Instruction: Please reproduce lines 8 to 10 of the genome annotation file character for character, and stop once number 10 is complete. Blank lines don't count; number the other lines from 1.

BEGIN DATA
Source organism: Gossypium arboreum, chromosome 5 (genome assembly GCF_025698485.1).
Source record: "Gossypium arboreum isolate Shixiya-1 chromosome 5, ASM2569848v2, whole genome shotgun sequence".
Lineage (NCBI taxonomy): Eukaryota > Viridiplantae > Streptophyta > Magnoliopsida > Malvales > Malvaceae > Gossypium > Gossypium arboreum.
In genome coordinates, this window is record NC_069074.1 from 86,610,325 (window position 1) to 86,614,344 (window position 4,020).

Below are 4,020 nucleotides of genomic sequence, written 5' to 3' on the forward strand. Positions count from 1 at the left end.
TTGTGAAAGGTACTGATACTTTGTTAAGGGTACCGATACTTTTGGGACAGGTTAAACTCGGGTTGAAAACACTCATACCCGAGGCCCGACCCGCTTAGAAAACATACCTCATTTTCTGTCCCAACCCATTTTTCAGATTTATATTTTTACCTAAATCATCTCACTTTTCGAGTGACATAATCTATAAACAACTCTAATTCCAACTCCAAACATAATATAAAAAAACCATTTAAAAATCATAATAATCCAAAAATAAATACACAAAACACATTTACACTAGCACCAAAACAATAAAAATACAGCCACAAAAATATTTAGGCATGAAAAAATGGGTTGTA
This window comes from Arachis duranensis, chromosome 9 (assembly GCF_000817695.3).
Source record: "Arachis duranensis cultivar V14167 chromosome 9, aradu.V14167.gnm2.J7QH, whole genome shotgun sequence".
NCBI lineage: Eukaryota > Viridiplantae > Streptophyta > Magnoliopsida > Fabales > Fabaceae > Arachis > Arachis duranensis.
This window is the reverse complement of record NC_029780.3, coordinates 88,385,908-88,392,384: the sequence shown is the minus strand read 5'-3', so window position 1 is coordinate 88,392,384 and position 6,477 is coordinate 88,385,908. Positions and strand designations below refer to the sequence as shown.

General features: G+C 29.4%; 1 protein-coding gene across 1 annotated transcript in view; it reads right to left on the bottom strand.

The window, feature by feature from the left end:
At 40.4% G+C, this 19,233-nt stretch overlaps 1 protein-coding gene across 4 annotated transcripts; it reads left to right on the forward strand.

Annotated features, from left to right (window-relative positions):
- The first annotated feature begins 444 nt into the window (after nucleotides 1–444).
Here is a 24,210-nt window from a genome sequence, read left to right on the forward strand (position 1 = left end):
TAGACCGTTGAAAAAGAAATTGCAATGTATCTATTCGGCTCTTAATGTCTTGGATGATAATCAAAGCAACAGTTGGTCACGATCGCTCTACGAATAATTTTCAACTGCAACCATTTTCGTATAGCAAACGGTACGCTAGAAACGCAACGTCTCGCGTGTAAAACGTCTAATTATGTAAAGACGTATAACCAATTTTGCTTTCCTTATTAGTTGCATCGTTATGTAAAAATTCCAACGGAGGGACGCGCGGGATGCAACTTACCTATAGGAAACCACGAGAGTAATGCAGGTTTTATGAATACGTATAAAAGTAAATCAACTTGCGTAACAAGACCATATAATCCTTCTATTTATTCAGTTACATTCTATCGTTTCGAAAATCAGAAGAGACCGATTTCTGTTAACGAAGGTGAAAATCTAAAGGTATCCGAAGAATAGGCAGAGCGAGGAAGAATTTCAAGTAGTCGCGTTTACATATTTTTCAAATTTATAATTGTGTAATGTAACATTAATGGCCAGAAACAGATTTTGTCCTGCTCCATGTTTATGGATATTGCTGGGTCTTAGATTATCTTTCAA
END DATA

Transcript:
Source record: "Arachis duranensis cultivar V14167 chromosome 9, aradu.V14167.gnm2.J7QH, whole genome shotgun sequence".
NCBI lineage: Eukaryota > Viridiplantae > Streptophyta > Magnoliopsida > Fabales > Fabaceae > Arachis > Arachis duranensis.
This window is the reverse complement of record NC_029780.3, coordinates 88,385,908-88,392,384: the sequence shown is the minus strand read 5'-3', so window position 1 is coordinate 88,392,384 and position 6,477 is coordinate 88,385,908. Positions and strand designations below refer to the sequence as shown.